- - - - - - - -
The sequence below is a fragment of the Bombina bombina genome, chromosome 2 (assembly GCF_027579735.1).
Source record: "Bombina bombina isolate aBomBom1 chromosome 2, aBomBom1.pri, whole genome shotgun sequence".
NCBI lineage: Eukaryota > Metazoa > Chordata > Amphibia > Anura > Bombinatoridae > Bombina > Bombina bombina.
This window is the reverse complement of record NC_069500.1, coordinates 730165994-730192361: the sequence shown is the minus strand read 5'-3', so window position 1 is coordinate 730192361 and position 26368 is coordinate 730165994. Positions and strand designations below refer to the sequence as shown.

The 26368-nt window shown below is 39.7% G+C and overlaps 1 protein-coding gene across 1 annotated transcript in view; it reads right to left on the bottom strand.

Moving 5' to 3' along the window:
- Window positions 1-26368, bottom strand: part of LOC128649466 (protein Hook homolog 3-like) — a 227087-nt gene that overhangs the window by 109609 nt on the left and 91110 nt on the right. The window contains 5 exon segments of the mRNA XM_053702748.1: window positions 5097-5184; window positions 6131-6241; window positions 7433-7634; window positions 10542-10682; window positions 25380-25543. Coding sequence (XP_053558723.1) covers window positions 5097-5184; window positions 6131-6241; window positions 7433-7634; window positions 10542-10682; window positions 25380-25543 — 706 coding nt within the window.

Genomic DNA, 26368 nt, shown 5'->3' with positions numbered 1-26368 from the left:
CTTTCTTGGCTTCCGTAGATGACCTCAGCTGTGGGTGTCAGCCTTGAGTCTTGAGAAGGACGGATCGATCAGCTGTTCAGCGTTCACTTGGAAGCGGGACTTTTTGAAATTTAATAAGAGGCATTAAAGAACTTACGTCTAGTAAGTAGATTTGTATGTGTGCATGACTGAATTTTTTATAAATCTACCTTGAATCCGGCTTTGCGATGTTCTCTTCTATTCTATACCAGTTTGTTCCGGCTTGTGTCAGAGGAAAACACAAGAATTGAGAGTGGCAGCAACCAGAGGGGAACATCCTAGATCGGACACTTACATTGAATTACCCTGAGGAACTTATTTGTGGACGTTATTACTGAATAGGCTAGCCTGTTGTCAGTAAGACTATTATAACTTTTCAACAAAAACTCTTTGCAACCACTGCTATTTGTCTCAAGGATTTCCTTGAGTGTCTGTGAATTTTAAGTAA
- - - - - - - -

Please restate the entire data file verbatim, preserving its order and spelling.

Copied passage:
The sequence below is a fragment of the Bombina bombina genome, chromosome 2 (assembly GCF_027579735.1).
Source record: "Bombina bombina isolate aBomBom1 chromosome 2, aBomBom1.pri, whole genome shotgun sequence".
NCBI lineage: Eukaryota > Metazoa > Chordata > Amphibia > Anura > Bombinatoridae > Bombina > Bombina bombina.
This window is the reverse complement of record NC_069500.1, coordinates 730165994-730192361: the sequence shown is the minus strand read 5'-3', so window position 1 is coordinate 730192361 and position 26368 is coordinate 730165994. Positions and strand designations below refer to the sequence as shown.

The 26368-nt window shown below is 39.7% G+C and overlaps 1 protein-coding gene across 1 annotated transcript in view; it reads right to left on the bottom strand.

Moving 5' to 3' along the window:
- Window positions 1-26368, bottom strand: part of LOC128649466 (protein Hook homolog 3-like) — a 227087-nt gene that overhangs the window by 109609 nt on the left and 91110 nt on the right. The window contains 5 exon segments of the mRNA XM_053702748.1: window positions 5097-5184; window positions 6131-6241; window positions 7433-7634; window positions 10542-10682; window positions 25380-25543. Coding sequence (XP_053558723.1) covers window positions 5097-5184; window positions 6131-6241; window positions 7433-7634; window positions 10542-10682; window positions 25380-25543 — 706 coding nt within the window.

Genomic DNA, 26368 nt, shown 5'->3' with positions numbered 1-26368 from the left:
CTTTCTTGGCTTCCGTAGATGACCTCAGCTGTGGGTGTCAGCCTTGAGTCTTGAGAAGGACGGATCGATCAGCTGTTCAGCGTTCACTTGGAAGCGGGACTTTTTGAAATTTAATAAGAGGCATTAAAGAACTTACGTCTAGTAAGTAGATTTGTATGTGTGCATGACTGAATTTTTTATAAATCTACCTTGAATCCGGCTTTGCGATGTTCTCTTCTATTCTATACCAGTTTGTTCCGGCTTGTGTCAGAGGAAAACACAAGAATTGAGAGTGGCAGCAACCAGAGGGGAACATCCTAGATCGGACACTTACATTGAATTACCCTGAGGAACTTATTTGTGGACGTTATTACTGAATAGGCTAGCCTGTTGTCAGTAAGACTATTATAACTTTTCAACAAAAACTCTTTGCAACCACTGCTATTTGTCTCAAGGATTTCCTTGAGTGTCTGTGAATTTTAAGTAA